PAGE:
5 Most Extraordinary Wedding Dresses

By Maria Yeonhee Ji

The industrial revolution, the internet, human artistry, and our love of celebrating marriage have all created "the wedding dress" we know today. We are inundated with a never-ending stream of wedding dress possibilities from the numerous design houses around the world. Trends flit in and out of our imaginations from year to year, and it’s up to the bride-to-be to choose a fashionable dress that also speaks to her personal style - a dress that will be practical for the event’s location and suit the needs of the wearer on the day. But some dresses were made with more than just the practical reasons in mind; some wedding dresses are made to provoke awe and admiration. So we handpicked five of the most extraordinary dresses in the history of modern bridalwear for you to do just that. 


floral, dress, flowers, design, bridal ,fashion, style, wedding, weddings, bride

Image sourced from Trish Peng

Designer Tresh Peng collaborated with the National Flower Promotions Group this year to produce a dress that truly turned heads at New Zealand Fashion Week. The dress was made of twelve different types of fresh, New Zealand grown flowers (including carnations, hellebores, roses, and chrysanthemums), and required more than 100 hours of work from conception to execution. The dress is estimated to cost 20,000 NZD (well above the everyday bride’s wedding floral budget) and would perish after three days out of water. It’s a transient but truly visionary work of artistry (and floristry!). 


eco, sustainable, recycled, reused, repurposed, zero waste, dress, wedding, bride, bridal, fashion, style

Images sourced from Zero Waste Daniel

Believe it or not, this custom couture dress by Zero Waste Daniel was made entirely out of repurposed waste fabric from the fashion industry. Which just goes to show that sustainability never has to come at the cost of compromising style. Made from tulle off-cuts sourced from Jaclyn Jordan New York Bridal, and adorned with handmade flowers and found trimmings, this one-of-a-kind wedding gown is as inspiring as it is exquisite. Let’s hope this ethos of making such stunning, environmentally friendly bridalwear catches on in the industry.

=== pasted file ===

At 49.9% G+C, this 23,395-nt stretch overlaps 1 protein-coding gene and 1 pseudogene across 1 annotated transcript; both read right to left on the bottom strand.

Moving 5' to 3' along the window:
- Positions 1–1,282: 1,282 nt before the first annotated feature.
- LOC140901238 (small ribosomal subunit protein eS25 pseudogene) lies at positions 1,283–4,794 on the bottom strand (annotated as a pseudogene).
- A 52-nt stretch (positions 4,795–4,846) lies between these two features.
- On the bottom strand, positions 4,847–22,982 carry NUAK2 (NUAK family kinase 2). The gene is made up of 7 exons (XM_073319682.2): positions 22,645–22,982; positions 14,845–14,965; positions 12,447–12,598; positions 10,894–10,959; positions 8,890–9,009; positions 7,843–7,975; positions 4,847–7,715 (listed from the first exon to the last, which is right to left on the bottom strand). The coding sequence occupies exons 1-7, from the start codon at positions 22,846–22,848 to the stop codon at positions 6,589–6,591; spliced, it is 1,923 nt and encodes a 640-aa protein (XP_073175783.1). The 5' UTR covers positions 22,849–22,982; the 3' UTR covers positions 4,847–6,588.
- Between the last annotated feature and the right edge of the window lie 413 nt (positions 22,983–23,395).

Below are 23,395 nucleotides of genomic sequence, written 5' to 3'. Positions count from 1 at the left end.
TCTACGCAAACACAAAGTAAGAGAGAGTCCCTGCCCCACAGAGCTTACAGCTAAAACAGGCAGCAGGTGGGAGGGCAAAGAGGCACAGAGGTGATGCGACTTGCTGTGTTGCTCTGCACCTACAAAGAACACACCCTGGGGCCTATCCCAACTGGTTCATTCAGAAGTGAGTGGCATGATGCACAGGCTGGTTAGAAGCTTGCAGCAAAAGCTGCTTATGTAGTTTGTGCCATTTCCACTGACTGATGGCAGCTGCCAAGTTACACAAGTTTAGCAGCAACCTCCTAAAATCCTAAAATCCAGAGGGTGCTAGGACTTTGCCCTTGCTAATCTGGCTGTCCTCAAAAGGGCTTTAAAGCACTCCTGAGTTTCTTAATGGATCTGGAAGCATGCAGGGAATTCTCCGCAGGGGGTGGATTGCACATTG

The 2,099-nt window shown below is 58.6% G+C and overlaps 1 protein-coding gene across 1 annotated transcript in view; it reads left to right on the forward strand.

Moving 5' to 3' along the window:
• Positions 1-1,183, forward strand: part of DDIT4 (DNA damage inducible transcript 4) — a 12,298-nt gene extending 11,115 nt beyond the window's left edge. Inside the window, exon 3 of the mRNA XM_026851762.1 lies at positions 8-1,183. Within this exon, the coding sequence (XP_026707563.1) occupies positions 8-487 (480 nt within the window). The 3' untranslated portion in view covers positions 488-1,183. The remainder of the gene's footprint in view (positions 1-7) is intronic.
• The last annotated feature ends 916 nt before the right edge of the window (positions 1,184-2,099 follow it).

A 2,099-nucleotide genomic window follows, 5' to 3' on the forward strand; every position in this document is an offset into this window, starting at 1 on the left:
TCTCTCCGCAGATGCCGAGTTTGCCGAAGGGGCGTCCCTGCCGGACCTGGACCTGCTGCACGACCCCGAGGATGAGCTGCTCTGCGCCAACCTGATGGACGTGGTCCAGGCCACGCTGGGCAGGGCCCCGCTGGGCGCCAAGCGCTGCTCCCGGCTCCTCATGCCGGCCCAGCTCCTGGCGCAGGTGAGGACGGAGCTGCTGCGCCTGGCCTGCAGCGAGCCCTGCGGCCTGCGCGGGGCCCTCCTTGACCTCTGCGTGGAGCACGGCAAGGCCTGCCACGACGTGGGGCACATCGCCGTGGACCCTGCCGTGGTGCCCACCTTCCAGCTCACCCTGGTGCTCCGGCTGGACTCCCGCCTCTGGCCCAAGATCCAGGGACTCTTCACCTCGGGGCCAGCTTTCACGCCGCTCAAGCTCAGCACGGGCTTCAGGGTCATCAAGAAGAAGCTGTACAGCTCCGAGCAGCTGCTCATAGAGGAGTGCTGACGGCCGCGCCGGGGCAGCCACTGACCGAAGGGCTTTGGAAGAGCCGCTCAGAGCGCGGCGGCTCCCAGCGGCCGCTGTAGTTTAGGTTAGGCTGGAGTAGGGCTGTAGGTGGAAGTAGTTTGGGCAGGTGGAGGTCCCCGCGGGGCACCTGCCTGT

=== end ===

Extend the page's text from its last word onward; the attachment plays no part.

peacock, vera, wang, dress, wedding, wedding, bridal, brides, fashion, style

Image via www.therichest.com

In the natural world, it’s the male birds that display the most brilliant plumes. That’s not a rule Vera Wang followed in the creation of this extravagant gown for the 2009 wedding expo held in Nanjing, China. Eight craftsmen laboriously appliqued the 2000+ peacock feathers to create a dress valued at $1.5 million, with a grandiose train that caught everybody’s eye. Rest assured, the feathers were gathered, not plucked. 


precious, sea slik, style, fashion, embroidery, ocean, jewel, gold, bridal, bride, wedding, weddings, dress

Image sourced from Italidea

Sea silk, or byssus, is a pricelessly rare textile that can only be produced by a handful of artisans in the entire world. Fibres from the giant Mediterranean clam Pinna Nobilis are harvested by divers, spun into golden gossamer threads using traditional techniques, and subsequently embroidered onto, or woven into, clothes that are finer than silk garments. The few makers of sea silk fiercely uphold the belief that this material shouldn’t be commercialised so it can neither be bought nor sold. However, artisans who produce sea silk today have been known to embroider it onto wedding dresses, so as of yet it is still possible to be wed in a dress adorned by the rarest magic of the sea. But with declining clam populations, tightening EU protections around harvesting the fibre, and the extremely small numbers of practitioners who are devoted to maintaining the art, there’s no guarantee that this possibility will last forever. 


maori, design, culture, style, fashion, dress, bride, bridal, wedding
Images sourced from www.mac+mae.com 

The works of Shona Tawhiao aren’t specifically bridal apparel, but they are pretty inspiring for New Zealand brides-to-be hoping to express their cultural heritage in their wedding gown. A multi-talented designer of Ngāi Te Rangi and Te Whakatōhea descent, Tawhiao fuses traditional and contemporary mahi rāranga (weaving) with couture to create avant-garde works of art that been showcased on runways in Paris, London, Melbourne and Honolulu. Tawhiao’s works are characteristically sleek, fitted, and exude a futuristic yet feminine mood - all elements that work exceptionally well as features of a modern wedding dress. Hopefully, a bridal collection is on the horizon from this talented flaxsmith, but we can only really wait and see what Tawhiao works on next. 

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